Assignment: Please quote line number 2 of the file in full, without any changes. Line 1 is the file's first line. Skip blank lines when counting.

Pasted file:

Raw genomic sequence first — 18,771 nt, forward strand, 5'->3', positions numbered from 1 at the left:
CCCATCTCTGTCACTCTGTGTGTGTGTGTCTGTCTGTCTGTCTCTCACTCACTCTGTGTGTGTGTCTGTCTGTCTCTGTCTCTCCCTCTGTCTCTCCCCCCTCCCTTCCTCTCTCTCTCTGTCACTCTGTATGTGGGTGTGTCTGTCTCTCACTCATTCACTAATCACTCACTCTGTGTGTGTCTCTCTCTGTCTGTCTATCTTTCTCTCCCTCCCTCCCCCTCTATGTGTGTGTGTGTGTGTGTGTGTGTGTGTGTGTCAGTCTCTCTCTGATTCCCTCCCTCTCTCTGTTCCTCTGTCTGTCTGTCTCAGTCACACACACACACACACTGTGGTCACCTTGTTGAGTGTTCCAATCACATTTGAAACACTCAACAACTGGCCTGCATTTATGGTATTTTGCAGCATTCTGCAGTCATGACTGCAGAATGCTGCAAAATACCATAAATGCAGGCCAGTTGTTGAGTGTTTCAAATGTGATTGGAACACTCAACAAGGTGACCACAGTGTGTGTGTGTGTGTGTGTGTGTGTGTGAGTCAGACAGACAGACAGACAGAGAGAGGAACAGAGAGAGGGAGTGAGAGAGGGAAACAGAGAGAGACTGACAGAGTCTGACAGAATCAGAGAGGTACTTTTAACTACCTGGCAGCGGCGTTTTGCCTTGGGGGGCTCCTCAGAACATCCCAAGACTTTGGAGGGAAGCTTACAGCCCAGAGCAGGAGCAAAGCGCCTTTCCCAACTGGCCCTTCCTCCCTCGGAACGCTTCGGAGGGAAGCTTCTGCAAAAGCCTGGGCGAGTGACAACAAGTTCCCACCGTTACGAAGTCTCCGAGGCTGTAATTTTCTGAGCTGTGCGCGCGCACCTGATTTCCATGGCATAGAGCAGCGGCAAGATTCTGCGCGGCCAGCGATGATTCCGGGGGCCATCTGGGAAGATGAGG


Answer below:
CCCATCTCTGTCACTCTGTGTGTGTGTGTCTGTCTGTCTGTCTCTCACTCACTCTGTGTGTGTGTCTGTCTGTCTCTGTCTCTCCCTCTGTCTCTCCCCCCTCCCTTCCTCTCTCTCTCTGTCACTCTGTATGTGGGTGTGTCTGTCTCTCACTCATTCACTAATCACTCACTCTGTGTGTGTCTCTCTCTGTCTGTCTATCTTTCTCTCCCTCCCTCCCCCTCTATGTGTGTGTGTGTGTGTGTGTGTGTGTGTGTGTCAGTCTCTCTCTGATTCCCTCCCTCTCTCTGTTCCTCTGTCTGTCTGTCTCAGTCACACACACACACACACTGTGGTCACCTTGTTGAGTGTTCCAATCACATTTGAAACACTCAACAACTGGCCTGCATTTATGGTATTTTGCAGCATTCTGCAGTCATGACTGCAGAATGCTGCAAAATACCATAAATGCAGGCCAGTTGTTGAGTGTTTCAAATGTGATTGGAACACTCAACAAGGTGACCACAGTGTGTGTGTGTGTGTGTGTGTGTGTGTGAGTCAGACAGACAGACAGACAGAGAGAGGAACAGAGAGAGGGAGTGAGAGAGGGAAACAGAGAGAGACTGACAGAGTCTGACAGAATCAGAGAGGTACTTTTAACTACCTGGCAGCGGCGTTTTGCCTTGGGGGGCTCCTCAGAACATCCCAAGACTTTGGAGGGAAGCTTACAGCCCAGAGCAGGAGCAAAGCGCCTTTCCCAACTGGCCCTTCCTCCCTCGGAACGCTTCGGAGGGAAGCTTCTGCAAAAGCCTGGGCGAGTGACAACAAGTTCCCACCGTTACGAAGTCTCCGAGGCTGTAATTTTCTGAGCTGTGCGCGCGCACCTGATTTCCATGGCATAGAGCAGCGGCAAGATTCTGCGCGGCCAGCGATGATTCCGGGGGCCATCTGGGAAGATGAGG